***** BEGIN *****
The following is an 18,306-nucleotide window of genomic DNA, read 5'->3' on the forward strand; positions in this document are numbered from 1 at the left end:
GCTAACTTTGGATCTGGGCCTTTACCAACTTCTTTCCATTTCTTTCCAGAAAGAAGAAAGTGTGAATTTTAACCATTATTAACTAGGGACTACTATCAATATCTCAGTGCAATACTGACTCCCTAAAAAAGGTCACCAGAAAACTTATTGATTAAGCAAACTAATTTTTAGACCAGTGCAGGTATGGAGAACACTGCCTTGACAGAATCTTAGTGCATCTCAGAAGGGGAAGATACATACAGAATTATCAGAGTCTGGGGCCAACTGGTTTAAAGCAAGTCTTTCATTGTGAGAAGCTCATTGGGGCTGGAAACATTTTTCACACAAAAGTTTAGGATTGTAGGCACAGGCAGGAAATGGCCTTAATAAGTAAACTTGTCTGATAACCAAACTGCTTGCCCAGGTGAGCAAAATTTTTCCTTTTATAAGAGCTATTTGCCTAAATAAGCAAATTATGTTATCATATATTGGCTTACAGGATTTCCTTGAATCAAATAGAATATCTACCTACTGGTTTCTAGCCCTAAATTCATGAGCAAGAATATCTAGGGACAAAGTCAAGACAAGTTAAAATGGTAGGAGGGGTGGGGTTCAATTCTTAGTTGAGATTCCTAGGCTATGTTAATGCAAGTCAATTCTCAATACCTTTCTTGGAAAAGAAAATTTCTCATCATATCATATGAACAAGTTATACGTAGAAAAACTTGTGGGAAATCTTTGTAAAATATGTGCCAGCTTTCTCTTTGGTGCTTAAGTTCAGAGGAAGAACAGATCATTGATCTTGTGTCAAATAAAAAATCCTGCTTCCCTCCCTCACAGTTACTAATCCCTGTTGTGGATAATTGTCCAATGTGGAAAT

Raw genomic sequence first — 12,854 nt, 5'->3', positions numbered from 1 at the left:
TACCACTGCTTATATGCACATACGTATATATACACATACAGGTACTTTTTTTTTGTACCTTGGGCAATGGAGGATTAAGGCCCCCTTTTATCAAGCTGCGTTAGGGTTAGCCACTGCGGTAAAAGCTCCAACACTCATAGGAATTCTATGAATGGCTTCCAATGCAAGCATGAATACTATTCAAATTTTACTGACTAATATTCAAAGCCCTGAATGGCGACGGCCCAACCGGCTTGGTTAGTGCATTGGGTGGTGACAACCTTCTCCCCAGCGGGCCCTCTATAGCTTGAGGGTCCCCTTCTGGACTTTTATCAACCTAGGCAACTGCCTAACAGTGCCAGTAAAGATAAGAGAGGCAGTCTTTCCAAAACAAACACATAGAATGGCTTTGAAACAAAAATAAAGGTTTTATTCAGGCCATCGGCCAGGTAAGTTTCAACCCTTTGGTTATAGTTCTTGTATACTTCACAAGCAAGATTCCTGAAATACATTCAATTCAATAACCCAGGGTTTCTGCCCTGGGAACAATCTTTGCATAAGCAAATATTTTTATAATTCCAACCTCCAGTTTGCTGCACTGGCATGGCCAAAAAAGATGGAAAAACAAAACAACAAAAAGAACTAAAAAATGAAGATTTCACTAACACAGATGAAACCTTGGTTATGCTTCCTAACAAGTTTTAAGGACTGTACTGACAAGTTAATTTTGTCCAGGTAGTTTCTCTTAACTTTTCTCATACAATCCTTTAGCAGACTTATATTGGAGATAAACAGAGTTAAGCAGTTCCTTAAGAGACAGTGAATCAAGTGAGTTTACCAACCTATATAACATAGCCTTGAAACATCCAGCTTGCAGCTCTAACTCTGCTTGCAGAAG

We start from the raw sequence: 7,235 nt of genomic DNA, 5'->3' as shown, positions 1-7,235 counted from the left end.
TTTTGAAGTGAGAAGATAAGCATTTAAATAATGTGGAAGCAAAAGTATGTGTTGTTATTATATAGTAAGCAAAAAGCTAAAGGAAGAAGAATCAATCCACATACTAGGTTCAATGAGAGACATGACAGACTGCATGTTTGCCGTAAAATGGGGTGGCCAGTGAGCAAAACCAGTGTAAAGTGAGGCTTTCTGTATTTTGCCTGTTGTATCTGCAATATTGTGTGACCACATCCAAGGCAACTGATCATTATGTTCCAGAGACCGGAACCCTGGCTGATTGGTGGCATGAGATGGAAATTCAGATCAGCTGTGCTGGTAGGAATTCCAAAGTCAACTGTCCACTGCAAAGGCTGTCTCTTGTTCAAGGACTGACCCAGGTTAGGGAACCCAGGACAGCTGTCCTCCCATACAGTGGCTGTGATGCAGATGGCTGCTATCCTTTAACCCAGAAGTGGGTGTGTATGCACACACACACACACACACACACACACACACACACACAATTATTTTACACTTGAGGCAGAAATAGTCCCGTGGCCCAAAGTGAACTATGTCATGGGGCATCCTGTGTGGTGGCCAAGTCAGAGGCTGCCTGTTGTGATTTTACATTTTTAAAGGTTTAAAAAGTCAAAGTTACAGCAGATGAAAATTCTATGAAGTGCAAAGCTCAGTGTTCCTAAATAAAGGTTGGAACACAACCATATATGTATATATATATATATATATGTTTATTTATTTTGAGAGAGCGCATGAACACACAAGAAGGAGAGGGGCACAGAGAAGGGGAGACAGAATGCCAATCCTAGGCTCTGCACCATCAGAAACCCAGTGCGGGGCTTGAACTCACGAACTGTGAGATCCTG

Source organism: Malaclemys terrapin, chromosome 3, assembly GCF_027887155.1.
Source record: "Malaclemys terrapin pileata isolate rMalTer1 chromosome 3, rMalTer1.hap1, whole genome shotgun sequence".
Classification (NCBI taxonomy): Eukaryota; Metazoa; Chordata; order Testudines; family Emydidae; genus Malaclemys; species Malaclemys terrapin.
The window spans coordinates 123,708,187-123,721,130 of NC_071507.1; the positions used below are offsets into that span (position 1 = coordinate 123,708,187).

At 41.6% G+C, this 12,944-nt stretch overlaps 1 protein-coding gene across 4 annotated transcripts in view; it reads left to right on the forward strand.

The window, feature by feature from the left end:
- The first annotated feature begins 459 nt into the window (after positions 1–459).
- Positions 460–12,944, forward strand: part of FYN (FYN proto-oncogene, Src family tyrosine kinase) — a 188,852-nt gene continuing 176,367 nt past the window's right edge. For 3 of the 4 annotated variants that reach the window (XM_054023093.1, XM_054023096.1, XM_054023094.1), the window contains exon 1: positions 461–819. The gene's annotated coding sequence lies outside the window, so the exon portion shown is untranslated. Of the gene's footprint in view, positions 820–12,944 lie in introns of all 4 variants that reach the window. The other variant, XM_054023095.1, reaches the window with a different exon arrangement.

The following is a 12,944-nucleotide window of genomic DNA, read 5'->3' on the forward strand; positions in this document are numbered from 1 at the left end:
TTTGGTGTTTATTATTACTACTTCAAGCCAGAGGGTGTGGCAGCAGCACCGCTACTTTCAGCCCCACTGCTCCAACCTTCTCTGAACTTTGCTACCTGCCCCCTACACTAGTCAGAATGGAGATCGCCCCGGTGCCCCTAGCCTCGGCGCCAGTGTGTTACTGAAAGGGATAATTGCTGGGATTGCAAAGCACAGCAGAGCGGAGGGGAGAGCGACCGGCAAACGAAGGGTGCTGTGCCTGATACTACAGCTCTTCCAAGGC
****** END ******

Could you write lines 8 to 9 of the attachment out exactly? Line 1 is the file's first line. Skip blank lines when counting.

Source record: "Malaclemys terrapin pileata isolate rMalTer1 chromosome 3, rMalTer1.hap1, whole genome shotgun sequence".
Classification (NCBI taxonomy): Eukaryota; Metazoa; Chordata; order Testudines; family Emydidae; genus Malaclemys; species Malaclemys terrapin.